Desperate to Cut Costs, Ford Gets Union's Help
DETROIT -- For years, Jerry Sullivan, the head of the largest United Auto
Workers local at Ford Motor Co., fought for higher pay, job protections and
limits on the work his members had to do.
But in the past year, as Ford teetered financially, the 59-year-old Vietnam
veteran has changed course. These days he has urged his members to accept
the outsourcing of company factory jobs to lower-paid workers, and to work
new shifts without the tens of thousands of dollars in overtime they
formerly would have earned.
"Ford is in a desperate situation," sighs the burly, bearded Mr. Sullivan,
who has spent 36 years at Ford, the last 10 as president of UAW Local 600 in
suburban Dearborn. "If this company goes down, I want to be able to look in
the mirror and say I did everything I could."
Mr. Sullivan's turnabout reflects the stark reality facing the UAW and the
big U.S. car companies, which still employ roughly a third of the union's
workers after years of job cuts. The Big Three auto makers acknowledge
Japanese and Korean companies are out-earning them on each car by delivering
more features for less cost. Now Detroit -- with some help from the union --
is trying to dismantle old business methods factory by factory in an effort
to cut costs.
Ford, which lost $12.7 billion last year, so far has persuaded UAW locals at
33 of its 41 plants to accept new agreements aimed at transforming the way
work is done on the factory floor. The "competitive operating agreements,"
all reached in the past 10 months, loosen some complex and often costly work
In past local negotiations, union leaders rarely gave any ground, and talks
often stalled over such matters as getting microwaves installed for
employees' use. But this time, recognizing their precarious position,
Dearborn members agreed that non-Ford workers earning half their pay could
take jobs in the plant such as shuttling car components across the factory
floor. Thousands of UAW members accepted changing to four-day, 10-hour
shifts that can include weekend days, without collecting overtime. At an
engine plant in Lima, Ohio, some union workers have volunteered to manage
their brethren, for a 50-cent-an-hour bump in pay. Elsewhere, long-honored
seniority rules have been waived and job definitions have been broadened.
The new pacts don't deal with UAW members' pay packages, which due to health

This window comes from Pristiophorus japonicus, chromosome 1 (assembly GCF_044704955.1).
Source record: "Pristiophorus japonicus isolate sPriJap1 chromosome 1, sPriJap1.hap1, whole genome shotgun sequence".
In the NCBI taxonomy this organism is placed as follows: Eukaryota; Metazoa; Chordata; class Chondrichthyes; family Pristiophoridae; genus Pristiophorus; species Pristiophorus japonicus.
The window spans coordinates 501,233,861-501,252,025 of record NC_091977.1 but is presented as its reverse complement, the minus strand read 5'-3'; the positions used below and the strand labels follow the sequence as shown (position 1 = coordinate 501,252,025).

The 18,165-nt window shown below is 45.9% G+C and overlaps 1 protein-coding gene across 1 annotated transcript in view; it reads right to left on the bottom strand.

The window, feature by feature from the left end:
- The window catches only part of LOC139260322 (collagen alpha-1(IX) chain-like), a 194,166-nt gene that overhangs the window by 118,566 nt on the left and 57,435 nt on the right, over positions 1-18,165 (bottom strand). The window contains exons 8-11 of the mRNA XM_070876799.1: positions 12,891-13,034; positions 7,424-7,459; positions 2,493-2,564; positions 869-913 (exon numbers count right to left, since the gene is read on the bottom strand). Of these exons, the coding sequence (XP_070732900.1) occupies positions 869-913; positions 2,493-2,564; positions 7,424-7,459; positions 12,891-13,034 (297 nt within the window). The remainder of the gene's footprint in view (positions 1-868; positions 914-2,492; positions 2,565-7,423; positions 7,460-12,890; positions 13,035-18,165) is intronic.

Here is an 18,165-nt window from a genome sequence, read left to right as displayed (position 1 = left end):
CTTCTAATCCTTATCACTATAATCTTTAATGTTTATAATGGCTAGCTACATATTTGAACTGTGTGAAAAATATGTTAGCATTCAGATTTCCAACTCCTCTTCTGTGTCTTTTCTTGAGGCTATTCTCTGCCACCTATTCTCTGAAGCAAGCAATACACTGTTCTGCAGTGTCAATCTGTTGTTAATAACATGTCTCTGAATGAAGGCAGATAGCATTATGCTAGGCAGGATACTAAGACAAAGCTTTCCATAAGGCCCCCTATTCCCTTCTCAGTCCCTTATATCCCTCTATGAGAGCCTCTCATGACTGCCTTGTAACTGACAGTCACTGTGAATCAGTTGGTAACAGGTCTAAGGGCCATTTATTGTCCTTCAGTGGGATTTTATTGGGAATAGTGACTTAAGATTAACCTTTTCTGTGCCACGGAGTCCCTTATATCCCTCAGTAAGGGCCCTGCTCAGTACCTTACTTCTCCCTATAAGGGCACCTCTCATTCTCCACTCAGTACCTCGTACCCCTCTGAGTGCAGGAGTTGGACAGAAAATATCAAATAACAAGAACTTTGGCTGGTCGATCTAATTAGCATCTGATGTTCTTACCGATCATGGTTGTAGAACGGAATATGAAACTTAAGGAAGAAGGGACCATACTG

care and other benefits are about 50% higher than for workers at Asian auto
makers' U.S. plants. Those issues are to be handled in national talks
between the UAW leadership and the car companies this summer. But company
officials and labor experts say Ford's local negotiations -- in which Ford
asked for the union's help -- may help set a precedent for the national
An industry consultant's chart used by Ford during some negotiations with
locals estimated Detroit's auto makers have an average "profit gap" of
$2,400 per vehicle compared with the U.S. units of Toyota Motor Corp., Honda
Motor Co. and Nissan Motor Co. That gap is so wide that Detroit is losing
money on each car. Labor costs represent $1,080 to $1,335 of the gap,
according to the consultant's figures. The biggest share of that, $490 to
$705, is attributable to retirees' health-care costs. Next is $250 for work
rules, edging out $220 for active workers' health care. Ford estimates it
will save $1 billion a year if all plants adopt the various work-rule
changes being asked of them.
DaimlerChrysler AG and General Motors Corp. have negotiated some similar
changes, but generally only at new facilities, such as an engine plant that
Chrysler opened in 2005 in Dundee, Mich. The UAW hasn't given Chrysler
similar deals elsewhere, in part because Chrysler was seen as a profitable
company until just a few months ago, say people familiar with the talks.
GM officials, taken aback by Ford's success in getting concessions, have